Following a brilliant career in publishing and pioneering the use of television for educational purposes, Walter Hubert Annenberg was in 1969 appointed Ambassador to the Court of St. James, where he served with extraordinary diligence, bringing the governments and people of the United States and United Kingdom closer together. Since returning to private life, Walter Annenberg has devoted himself to the development of higher education and has provided support to countless institutions. Today our nation repays his lifetime of achievement with its gratitude.

Walter—

Ambassador Annenberg. Thank you, Mr. President.

The President.—very pleased and proud.

Ambassador Annenberg. Thank you, Mr. President.

The President. Earl Henry Blaik:

A soldier of the gridiron, Colonel Earl "Red" Blaik led the West Point team he coached into the pages of the history books. He rallied the Black Knights from a record of devastating defeats and carried them on to some of their greatest victories, winning the esteem of his cadet players and the admiration of his vanquished rivals. One of America's great coaches, he brought a winning spirit to his team, honor to his branch of service, and pride to his nation.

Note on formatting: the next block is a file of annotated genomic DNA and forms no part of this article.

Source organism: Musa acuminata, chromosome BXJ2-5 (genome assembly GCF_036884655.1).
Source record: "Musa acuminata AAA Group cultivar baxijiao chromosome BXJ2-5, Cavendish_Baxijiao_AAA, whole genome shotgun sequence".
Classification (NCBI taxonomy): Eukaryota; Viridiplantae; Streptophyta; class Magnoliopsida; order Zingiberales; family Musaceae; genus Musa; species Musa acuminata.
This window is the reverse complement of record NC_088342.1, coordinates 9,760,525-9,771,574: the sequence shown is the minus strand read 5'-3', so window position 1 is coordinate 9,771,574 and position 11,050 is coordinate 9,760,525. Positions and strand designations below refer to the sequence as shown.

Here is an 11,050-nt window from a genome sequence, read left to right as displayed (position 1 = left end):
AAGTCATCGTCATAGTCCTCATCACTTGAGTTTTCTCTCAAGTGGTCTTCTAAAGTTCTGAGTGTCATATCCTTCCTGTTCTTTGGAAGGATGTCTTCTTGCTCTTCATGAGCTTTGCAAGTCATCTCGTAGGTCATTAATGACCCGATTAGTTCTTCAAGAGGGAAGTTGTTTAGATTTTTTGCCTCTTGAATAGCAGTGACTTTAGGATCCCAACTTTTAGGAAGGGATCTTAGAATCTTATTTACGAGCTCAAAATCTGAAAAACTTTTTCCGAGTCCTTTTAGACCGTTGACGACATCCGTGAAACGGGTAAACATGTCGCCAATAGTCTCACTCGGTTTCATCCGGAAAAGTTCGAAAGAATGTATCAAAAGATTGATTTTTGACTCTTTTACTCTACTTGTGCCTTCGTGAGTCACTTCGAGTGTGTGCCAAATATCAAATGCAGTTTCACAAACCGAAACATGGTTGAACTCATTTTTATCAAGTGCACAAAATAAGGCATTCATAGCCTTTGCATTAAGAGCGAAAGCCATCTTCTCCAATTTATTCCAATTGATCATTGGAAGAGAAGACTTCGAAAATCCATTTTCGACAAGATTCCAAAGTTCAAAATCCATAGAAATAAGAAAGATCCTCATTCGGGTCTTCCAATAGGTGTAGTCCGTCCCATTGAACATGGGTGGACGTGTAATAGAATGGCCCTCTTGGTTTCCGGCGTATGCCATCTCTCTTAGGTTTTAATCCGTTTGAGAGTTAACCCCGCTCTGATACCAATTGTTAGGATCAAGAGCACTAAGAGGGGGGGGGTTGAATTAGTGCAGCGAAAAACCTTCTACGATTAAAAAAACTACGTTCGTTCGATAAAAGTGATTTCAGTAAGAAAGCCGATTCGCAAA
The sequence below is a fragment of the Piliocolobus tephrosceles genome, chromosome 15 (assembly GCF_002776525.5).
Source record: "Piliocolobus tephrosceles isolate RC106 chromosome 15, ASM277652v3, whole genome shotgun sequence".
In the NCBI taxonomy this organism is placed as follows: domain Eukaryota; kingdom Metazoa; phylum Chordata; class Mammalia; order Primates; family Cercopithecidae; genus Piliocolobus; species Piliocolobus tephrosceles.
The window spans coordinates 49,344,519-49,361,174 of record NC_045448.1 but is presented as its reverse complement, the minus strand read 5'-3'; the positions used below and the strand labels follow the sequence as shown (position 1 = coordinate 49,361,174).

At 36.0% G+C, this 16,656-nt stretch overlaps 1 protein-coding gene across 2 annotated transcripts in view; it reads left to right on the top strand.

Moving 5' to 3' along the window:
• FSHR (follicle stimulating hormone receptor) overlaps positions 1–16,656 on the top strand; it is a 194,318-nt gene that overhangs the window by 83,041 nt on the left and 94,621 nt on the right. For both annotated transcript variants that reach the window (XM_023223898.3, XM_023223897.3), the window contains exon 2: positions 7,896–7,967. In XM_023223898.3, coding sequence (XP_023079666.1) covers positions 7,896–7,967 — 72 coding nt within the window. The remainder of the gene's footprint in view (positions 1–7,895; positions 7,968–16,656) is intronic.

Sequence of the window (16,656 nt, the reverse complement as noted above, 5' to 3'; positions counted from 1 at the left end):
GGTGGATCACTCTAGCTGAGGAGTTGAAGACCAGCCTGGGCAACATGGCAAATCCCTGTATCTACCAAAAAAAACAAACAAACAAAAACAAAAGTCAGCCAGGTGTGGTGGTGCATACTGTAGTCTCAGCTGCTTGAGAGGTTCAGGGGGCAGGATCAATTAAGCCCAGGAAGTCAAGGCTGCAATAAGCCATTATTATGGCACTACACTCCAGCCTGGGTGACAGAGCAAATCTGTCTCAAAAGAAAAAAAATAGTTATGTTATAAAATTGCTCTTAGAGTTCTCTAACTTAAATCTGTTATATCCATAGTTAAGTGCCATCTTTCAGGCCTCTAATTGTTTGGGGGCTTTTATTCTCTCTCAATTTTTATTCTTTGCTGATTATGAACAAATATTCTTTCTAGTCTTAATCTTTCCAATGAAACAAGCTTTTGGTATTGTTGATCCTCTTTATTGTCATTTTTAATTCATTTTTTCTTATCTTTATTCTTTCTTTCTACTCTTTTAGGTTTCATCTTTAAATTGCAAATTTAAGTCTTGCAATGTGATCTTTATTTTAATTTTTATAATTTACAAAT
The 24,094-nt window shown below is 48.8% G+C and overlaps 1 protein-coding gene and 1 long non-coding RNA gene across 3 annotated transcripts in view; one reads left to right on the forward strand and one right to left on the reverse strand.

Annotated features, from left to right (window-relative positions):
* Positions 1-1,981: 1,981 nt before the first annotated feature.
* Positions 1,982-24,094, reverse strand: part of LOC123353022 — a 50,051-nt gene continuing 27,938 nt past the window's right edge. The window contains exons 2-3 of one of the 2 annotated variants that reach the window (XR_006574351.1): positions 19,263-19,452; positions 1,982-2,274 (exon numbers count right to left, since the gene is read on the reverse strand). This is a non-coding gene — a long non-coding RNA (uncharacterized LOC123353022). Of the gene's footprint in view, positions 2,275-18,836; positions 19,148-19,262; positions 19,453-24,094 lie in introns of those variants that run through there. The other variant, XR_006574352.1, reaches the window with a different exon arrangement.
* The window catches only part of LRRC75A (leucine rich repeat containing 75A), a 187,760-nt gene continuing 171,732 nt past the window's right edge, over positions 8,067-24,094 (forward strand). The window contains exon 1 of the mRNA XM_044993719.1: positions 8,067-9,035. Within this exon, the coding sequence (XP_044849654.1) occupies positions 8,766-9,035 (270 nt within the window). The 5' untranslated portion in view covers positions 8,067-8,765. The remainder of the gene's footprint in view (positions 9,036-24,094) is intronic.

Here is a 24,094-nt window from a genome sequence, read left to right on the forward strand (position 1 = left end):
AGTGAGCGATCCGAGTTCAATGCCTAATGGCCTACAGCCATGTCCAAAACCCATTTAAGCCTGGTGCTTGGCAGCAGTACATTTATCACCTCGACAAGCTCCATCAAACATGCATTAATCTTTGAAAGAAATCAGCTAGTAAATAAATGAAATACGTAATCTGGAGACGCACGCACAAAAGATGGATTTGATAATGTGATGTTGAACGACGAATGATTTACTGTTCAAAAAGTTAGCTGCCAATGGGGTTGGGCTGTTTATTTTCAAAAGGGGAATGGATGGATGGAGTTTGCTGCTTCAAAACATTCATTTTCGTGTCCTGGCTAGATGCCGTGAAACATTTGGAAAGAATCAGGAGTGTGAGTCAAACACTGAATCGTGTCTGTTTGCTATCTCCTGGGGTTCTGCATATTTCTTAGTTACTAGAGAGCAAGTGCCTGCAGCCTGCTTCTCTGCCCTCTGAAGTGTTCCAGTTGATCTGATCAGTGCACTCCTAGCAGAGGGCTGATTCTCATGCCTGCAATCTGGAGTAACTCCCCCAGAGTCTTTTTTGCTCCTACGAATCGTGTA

And, Red, here you go, and well deserved.
Mr. Blaik. Thank you, Mr. President.

The President. Barry Morris Goldwater:

Senator Goldwater. Thank God I made it. [Laughter]

The President. [Continuing to read the citation]
Soldier and statesman, Barry Morris Goldwater has stood at the center of American history. Respected by both ally and adversary, Barry Goldwater's celebrated candor and patriotism have made him an American legend. Hailed as a prophet before his time, selfless in the service of his nation, Barry Goldwater has earned the unbounded affection and admiration of his countrymen and the enduring gratitude of all future generations of Americans.

And here you go, Mr. Conservative.

And Helen Hayes. I can't resist pointing out that Helen was married to a happy rebel named Charlie MacArthur, a wonderful playwright and a man of natural style. And, Helen, today I was remembering your story—no, in just a minute; I'm going to make you listen to a story. When she first set eyes on Charlie, it was at a party. And he was eating from a bag of peanuts. He looked at her and asked if she'd like some peanuts. And as he poured them into her hand he said, "I wish they were emeralds." And years later, as a famous and celebrated playwright, he bought Helen what she'd asked for as an anniversary gift—a handful of jewels. And as he poured the emeralds into her hand, you know what he said? "I
wish they were peanuts." [Laughter] Helen Hayes MacArthur: